Kiké Hernandez’s name can read like an anti-Jewish slur. Here’s how to fix that.

Oct 20, 2017

Kiké Hernandez

Enrique “Kiké” Hernandez reacting to hitting a grand slam in the third inning against the Chicago Cubs at Wrigley Field in Chicago, Oct. 19, 2017. (Jamie Squire/Getty Images)

(JTA) — Last night was rough for a Chicago Cubs fan like myself. After watching my beloved team win the World Series last year — the team’s first championship in 108 years, mind you — I was hoping to see the talented young squad do it again.

Sadly, it was not to be.

Things already weren’t looking good for the Cubbies going into Thursday night’s game against the Los Angeles Dodgers, the fifth in this year’s National League Championship Series. Chicago had lost the first three games in the best-of-seven series, and their Game 4 win did not produce much hope.

And then came Game 5, in which the Dodgers absolutely crushed the Cubs 11-1, cementing a place at the World Series, which begins next week.

But last night was doubly awful for another, unexpected reason.

After Dodgers left-fielder Enrique Hernandez hit a grand slam in the third inning — making it nearly impossible for the Cubs to recover — a strange phenomenon took over my Twitter and Facebook feeds: It seemed like suddenly every Dodgers fan had turned into an overt anti-Semite, posting some variation of the word “kike” (usually with a capital “K”). 

It was jarring, to say the least. But after some googling, I learned that Hernandez usually goes by his nickname, Kiké (pronounced “KEE-kay”). Kiké is a common nickname for Enrique, which itself is a common name for Puerto Rican men like Hernandez.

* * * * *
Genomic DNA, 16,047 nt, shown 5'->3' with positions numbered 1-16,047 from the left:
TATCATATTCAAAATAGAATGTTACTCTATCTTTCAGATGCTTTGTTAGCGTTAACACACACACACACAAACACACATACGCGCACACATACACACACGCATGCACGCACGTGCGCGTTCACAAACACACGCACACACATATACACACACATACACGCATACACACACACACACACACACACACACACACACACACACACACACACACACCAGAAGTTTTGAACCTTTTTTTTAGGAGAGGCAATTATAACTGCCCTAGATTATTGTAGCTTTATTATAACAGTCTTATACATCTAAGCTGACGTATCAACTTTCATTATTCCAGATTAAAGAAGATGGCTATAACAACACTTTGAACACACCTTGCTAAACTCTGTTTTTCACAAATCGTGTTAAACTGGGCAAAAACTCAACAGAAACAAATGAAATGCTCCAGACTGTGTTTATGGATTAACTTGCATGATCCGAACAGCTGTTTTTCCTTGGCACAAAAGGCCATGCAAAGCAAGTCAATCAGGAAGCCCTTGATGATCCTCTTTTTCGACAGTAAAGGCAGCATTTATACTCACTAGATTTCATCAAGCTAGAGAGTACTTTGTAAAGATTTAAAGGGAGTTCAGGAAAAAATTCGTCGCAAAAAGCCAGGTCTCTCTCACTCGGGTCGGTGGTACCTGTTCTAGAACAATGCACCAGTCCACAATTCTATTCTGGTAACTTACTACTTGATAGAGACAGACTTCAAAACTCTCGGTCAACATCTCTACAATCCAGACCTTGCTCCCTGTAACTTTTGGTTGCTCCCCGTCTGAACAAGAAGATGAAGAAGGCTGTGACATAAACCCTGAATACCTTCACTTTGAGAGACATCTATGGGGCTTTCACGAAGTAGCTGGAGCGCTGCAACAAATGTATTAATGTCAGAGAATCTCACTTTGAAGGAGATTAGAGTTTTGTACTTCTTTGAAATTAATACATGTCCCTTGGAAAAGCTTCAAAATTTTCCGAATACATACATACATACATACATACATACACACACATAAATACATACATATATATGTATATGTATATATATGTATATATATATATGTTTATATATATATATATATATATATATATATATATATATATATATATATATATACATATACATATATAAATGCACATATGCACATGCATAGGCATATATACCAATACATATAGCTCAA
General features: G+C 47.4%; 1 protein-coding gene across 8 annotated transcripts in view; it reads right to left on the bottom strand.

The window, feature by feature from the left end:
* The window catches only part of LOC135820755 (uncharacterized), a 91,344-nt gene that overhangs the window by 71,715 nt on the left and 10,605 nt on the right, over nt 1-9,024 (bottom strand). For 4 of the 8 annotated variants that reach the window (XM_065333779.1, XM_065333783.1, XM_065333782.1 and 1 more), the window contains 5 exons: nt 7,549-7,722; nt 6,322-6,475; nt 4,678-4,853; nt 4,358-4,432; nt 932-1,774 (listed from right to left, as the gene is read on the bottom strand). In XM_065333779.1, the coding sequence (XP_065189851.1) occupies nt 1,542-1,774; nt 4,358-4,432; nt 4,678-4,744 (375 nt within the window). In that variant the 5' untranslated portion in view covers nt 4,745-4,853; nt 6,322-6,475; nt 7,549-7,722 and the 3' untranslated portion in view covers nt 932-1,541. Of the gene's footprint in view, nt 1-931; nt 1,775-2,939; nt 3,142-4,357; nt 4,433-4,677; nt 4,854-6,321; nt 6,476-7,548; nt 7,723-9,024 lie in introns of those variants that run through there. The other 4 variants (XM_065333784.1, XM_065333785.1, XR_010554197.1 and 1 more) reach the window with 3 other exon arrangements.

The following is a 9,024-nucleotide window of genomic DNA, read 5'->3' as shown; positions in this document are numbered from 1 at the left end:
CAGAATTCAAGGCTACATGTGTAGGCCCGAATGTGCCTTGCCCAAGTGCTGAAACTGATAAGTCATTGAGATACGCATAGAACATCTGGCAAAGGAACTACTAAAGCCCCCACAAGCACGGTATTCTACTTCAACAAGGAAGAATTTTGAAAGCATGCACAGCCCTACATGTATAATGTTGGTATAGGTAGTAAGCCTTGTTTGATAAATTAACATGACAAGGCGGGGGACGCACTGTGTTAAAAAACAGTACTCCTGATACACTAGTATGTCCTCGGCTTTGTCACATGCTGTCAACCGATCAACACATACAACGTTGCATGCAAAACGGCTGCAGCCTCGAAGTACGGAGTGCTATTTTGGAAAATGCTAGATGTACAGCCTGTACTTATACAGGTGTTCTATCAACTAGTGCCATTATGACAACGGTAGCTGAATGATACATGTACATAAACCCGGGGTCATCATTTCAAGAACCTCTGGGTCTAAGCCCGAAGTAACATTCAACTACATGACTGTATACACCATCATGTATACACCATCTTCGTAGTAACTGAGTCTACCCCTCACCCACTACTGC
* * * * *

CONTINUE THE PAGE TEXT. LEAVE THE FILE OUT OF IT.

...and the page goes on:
When reading the name in English, that accent over the “e” is pretty essential — otherwise it doubles as a derogatory, racist name for Jews. The accent, which is not typically used in Spanish spellings of the name, first started to appear in Hernandez’s name during broadcasts when he was in the minors. “Teams started using it to avoid controversy,” Hernandez has said. “If you don’t read it in Spanish, it can be offensive.”

This all makes sense, of course. Nevertheless, seeing my social media feeds filled with excited exclamations of “Kike!” was upsetting — especially in the current political climate, in which neo-Nazis can be seen marching in the streets of American cities chanting, “Jews will not replace us!”

Hernandez would go on to make history as the first player to hit three home runs and record seven runs batted in during a league championship series game — so, naturally (and rightfully!), his name buzzed around the internet through Friday morning.

As for me, now that I’ve recovered — somewhat — from last night’s disastrous game, I’ve realized what the real problem is: Not enough Americans know how to type out the accent mark on their computers or phones. But there are easy fixes for that. No matter what types of devices you use, here’s what you need to know:

If you’re typing on a Mac computer: Hold option, then hit e. The accent mark will appear over a blank space, and then all you need to do is type the letter you want it to appear over. Voilá.

If you’re typing on a PC: Hold Ctrl, then hold ‘, again followed by the desired vowel (so, ctrl + ‘ + a = á). There are also shortcuts, like Alt + 0233 for é.

If you’re typing on an iPhone: Hold down the vowel you’d like to use until a window pops up with every accent mark available to you. (Ever wish to type “coöperation” the way the New Yorker does? That’s how!)

If you’re typing on an Android phone: Same as iPhone, hold down the vowel until a window pops up.

And there you have it. With the addition of one simple step, we could be well on our way to world peace. Or, if not quite world peace, at least fewer panic attacks from Jewish people every time Kiké Hernandez scores a run.

As for the Cubs … well, there’s always last year.